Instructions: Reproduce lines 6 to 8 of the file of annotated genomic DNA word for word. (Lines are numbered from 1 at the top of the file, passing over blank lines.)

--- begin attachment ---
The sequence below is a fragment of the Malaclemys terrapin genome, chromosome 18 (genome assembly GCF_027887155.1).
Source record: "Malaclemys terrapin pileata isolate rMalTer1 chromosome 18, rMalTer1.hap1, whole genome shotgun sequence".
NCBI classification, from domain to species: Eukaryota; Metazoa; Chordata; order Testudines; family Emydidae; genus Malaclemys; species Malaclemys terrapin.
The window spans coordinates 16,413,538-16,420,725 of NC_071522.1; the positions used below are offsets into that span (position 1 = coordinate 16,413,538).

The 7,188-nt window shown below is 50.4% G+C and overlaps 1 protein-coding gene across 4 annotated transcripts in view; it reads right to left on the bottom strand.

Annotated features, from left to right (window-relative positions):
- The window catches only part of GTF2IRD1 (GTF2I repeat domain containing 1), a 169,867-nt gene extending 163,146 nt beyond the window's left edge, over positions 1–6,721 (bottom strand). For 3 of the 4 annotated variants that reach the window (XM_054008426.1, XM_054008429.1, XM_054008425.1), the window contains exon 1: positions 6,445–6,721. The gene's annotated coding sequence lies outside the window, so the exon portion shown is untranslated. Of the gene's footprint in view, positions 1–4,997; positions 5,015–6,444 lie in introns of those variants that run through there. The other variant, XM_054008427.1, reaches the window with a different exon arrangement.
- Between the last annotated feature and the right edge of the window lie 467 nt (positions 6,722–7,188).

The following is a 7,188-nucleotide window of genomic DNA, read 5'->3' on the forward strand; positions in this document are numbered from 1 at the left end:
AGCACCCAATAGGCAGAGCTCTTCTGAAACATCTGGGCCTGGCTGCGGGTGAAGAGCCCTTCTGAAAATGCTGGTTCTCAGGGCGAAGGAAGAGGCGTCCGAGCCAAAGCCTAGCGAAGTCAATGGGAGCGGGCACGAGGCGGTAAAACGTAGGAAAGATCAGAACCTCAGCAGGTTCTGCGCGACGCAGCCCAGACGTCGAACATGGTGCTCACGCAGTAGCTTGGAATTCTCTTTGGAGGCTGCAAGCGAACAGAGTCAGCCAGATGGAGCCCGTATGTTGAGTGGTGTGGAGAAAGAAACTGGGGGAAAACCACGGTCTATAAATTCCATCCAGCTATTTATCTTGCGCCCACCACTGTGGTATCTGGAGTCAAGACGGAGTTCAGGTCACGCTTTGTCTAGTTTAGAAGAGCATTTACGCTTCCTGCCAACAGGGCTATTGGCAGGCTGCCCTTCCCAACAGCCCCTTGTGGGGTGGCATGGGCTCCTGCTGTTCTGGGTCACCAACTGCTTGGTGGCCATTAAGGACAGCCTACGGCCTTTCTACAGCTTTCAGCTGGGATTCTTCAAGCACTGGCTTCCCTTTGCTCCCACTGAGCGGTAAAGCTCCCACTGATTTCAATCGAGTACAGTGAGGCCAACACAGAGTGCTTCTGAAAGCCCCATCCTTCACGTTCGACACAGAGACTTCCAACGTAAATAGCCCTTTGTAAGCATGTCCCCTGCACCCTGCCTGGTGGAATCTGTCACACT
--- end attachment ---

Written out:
Annotated features, from left to right (window-relative positions):
- The window catches only part of GTF2IRD1 (GTF2I repeat domain containing 1), a 169,867-nt gene extending 163,146 nt beyond the window's left edge, over positions 1–6,721 (bottom strand). For 3 of the 4 annotated variants that reach the window (XM_054008426.1, XM_054008429.1, XM_054008425.1), the window contains exon 1: positions 6,445–6,721. The gene's annotated coding sequence lies outside the window, so the exon portion shown is untranslated. Of the gene's footprint in view, positions 1–4,997; positions 5,015–6,444 lie in introns of those variants that run through there. The other variant, XM_054008427.1, reaches the window with a different exon arrangement.
- Between the last annotated feature and the right edge of the window lie 467 nt (positions 6,722–7,188).